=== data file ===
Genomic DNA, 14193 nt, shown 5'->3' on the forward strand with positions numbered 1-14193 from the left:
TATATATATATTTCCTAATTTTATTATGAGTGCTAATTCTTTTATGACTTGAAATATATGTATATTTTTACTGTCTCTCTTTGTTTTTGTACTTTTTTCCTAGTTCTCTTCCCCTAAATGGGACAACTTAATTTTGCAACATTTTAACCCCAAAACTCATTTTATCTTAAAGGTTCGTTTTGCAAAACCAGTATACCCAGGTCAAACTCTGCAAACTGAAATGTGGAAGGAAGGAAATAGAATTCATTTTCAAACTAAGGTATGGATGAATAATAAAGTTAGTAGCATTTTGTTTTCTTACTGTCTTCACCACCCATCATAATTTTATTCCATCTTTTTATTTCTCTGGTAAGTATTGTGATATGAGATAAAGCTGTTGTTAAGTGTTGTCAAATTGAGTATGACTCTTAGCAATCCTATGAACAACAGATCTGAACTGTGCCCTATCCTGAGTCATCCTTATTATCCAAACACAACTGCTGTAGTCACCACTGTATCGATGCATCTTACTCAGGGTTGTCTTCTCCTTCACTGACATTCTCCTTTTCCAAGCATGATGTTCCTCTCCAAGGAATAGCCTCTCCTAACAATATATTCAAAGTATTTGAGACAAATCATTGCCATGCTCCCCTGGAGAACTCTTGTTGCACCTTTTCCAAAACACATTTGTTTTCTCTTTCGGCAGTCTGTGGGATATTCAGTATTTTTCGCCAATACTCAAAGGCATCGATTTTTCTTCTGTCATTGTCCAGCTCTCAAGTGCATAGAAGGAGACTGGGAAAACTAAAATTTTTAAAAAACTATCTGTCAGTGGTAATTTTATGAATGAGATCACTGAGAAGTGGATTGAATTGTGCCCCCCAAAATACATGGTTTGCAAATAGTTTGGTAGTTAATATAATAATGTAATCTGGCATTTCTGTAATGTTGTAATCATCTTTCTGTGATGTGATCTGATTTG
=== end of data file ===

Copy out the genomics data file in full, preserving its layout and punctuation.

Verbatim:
Genomic DNA, 14193 nt, shown 5'->3' on the forward strand with positions numbered 1-14193 from the left:
TATATATATATTTCCTAATTTTATTATGAGTGCTAATTCTTTTATGACTTGAAATATATGTATATTTTTACTGTCTCTCTTTGTTTTTGTACTTTTTTCCTAGTTCTCTTCCCCTAAATGGGACAACTTAATTTTGCAACATTTTAACCCCAAAACTCATTTTATCTTAAAGGTTCGTTTTGCAAAACCAGTATACCCAGGTCAAACTCTGCAAACTGAAATGTGGAAGGAAGGAAATAGAATTCATTTTCAAACTAAGGTATGGATGAATAATAAAGTTAGTAGCATTTTGTTTTCTTACTGTCTTCACCACCCATCATAATTTTATTCCATCTTTTTATTTCTCTGGTAAGTATTGTGATATGAGATAAAGCTGTTGTTAAGTGTTGTCAAATTGAGTATGACTCTTAGCAATCCTATGAACAACAGATCTGAACTGTGCCCTATCCTGAGTCATCCTTATTATCCAAACACAACTGCTGTAGTCACCACTGTATCGATGCATCTTACTCAGGGTTGTCTTCTCCTTCACTGACATTCTCCTTTTCCAAGCATGATGTTCCTCTCCAAGGAATAGCCTCTCCTAACAATATATTCAAAGTATTTGAGACAAATCATTGCCATGCTCCCCTGGAGAACTCTTGTTGCACCTTTTCCAAAACACATTTGTTTTCTCTTTCGGCAGTCTGTGGGATATTCAGTATTTTTCGCCAATACTCAAAGGCATCGATTTTTCTTCTGTCATTGTCCAGCTCTCAAGTGCATAGAAGGAGACTGGGAAAACTAAAATTTTTAAAAAACTATCTGTCAGTGGTAATTTTATGAATGAGATCACTGAGAAGTGGATTGAATTGTGCCCCCCAAAATACATGGTTTGCAAATAGTTTGGTAGTTAATATAATAATGTAATCTGGCATTTCTGTAATGTTGTAATCATCTTTCTGTGATGTGATCTGATTTG